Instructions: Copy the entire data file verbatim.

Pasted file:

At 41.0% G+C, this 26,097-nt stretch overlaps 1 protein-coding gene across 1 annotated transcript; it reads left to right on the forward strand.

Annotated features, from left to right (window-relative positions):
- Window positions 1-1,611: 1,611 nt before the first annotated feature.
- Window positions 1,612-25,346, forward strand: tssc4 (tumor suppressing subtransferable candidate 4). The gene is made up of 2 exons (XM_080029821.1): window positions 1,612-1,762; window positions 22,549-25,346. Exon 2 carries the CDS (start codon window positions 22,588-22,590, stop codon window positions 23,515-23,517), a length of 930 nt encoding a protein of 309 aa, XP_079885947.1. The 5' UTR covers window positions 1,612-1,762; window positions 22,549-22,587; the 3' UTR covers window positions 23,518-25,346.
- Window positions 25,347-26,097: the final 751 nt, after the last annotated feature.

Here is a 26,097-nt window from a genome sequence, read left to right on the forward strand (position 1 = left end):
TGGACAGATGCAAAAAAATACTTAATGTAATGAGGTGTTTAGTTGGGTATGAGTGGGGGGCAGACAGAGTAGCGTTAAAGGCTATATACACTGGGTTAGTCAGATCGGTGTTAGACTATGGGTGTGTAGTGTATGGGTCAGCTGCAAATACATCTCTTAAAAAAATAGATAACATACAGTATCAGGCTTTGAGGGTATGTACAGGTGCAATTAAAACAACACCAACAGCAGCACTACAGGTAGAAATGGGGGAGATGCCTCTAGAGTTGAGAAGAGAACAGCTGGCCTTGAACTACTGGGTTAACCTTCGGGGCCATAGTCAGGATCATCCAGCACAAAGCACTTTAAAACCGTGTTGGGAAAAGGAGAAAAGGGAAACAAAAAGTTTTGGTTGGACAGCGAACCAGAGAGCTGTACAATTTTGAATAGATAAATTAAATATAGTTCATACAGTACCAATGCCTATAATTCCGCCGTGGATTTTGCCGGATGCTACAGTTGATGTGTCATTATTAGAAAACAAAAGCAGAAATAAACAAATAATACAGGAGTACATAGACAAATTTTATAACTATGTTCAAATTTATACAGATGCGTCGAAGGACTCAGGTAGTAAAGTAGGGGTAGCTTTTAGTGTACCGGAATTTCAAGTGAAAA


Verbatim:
At 41.0% G+C, this 26,097-nt stretch overlaps 1 protein-coding gene across 1 annotated transcript; it reads left to right on the forward strand.

Annotated features, from left to right (window-relative positions):
- Window positions 1-1,611: 1,611 nt before the first annotated feature.
- Window positions 1,612-25,346, forward strand: tssc4 (tumor suppressing subtransferable candidate 4). The gene is made up of 2 exons (XM_080029821.1): window positions 1,612-1,762; window positions 22,549-25,346. Exon 2 carries the CDS (start codon window positions 22,588-22,590, stop codon window positions 23,515-23,517), a length of 930 nt encoding a protein of 309 aa, XP_079885947.1. The 5' UTR covers window positions 1,612-1,762; window positions 22,549-22,587; the 3' UTR covers window positions 23,518-25,346.
- Window positions 25,347-26,097: the final 751 nt, after the last annotated feature.

Here is a 26,097-nt window from a genome sequence, read left to right on the forward strand (position 1 = left end):
TGGACAGATGCAAAAAAATACTTAATGTAATGAGGTGTTTAGTTGGGTATGAGTGGGGGGCAGACAGAGTAGCGTTAAAGGCTATATACACTGGGTTAGTCAGATCGGTGTTAGACTATGGGTGTGTAGTGTATGGGTCAGCTGCAAATACATCTCTTAAAAAAATAGATAACATACAGTATCAGGCTTTGAGGGTATGTACAGGTGCAATTAAAACAACACCAACAGCAGCACTACAGGTAGAAATGGGGGAGATGCCTCTAGAGTTGAGAAGAGAACAGCTGGCCTTGAACTACTGGGTTAACCTTCGGGGCCATAGTCAGGATCATCCAGCACAAAGCACTTTAAAACCGTGTTGGGAAAAGGAGAAAAGGGAAACAAAAAGTTTTGGTTGGACAGCGAACCAGAGAGCTGTACAATTTTGAATAGATAAATTAAATATAGTTCATACAGTACCAATGCCTATAATTCCGCCGTGGATTTTGCCGGATGCTACAGTTGATGTGTCATTATTAGAAAACAAAAGCAGAAATAAACAAATAATACAGGAGTACATAGACAAATTTTATAACTATGTTCAAATTTATACAGATGCGTCGAAGGACTCAGGTAGTAAAGTAGGGGTAGCTTTTAGTGTACCGGAATTTCAAGTGAAAA